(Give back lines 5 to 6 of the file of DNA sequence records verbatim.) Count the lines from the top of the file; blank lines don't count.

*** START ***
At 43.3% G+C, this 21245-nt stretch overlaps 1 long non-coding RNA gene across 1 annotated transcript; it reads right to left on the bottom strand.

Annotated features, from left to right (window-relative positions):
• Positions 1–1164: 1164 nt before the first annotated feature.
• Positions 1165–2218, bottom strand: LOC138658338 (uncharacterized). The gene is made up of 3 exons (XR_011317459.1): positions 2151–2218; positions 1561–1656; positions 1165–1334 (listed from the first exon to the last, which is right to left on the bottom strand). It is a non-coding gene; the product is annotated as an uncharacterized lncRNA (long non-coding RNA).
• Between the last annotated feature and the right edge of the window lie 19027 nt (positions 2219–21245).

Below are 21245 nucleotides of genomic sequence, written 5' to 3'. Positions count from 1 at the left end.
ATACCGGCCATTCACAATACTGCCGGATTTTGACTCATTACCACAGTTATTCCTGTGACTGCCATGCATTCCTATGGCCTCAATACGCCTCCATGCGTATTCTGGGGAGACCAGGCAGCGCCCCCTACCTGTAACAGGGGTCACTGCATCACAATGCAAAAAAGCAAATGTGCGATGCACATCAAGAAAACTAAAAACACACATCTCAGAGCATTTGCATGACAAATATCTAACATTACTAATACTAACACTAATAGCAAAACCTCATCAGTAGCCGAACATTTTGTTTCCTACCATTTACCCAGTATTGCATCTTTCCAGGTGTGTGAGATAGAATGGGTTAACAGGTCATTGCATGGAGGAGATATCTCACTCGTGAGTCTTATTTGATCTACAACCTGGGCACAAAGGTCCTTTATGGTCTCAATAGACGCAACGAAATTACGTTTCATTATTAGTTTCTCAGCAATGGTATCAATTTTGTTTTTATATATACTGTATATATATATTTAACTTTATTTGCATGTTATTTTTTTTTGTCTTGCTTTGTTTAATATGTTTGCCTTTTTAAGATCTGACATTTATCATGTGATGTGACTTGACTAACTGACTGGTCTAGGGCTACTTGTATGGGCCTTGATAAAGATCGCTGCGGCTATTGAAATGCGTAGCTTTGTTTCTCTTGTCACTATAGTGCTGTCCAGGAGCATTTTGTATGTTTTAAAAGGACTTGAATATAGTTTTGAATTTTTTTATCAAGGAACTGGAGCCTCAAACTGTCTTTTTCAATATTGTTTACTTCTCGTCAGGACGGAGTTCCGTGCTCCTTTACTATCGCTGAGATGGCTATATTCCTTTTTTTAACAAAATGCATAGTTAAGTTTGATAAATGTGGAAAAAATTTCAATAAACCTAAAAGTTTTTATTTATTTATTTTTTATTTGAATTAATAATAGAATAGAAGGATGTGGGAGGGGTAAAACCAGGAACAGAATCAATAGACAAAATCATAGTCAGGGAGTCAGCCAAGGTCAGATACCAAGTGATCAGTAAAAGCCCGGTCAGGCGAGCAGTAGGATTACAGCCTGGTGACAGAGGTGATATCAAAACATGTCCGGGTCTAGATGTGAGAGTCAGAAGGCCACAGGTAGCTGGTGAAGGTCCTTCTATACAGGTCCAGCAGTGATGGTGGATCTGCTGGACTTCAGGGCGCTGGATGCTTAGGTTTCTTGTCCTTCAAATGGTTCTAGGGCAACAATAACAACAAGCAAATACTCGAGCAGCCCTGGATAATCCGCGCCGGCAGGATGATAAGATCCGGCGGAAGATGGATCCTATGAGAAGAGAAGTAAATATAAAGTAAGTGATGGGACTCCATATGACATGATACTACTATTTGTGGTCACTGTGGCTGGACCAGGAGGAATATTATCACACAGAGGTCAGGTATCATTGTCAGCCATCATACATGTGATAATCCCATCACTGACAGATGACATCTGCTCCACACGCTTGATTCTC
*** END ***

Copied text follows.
• Between the last annotated feature and the right edge of the window lie 19027 nt (positions 2219–21245).

Below are 21245 nucleotides of genomic sequence, written 5' to 3'. Positions count from 1 at the left end.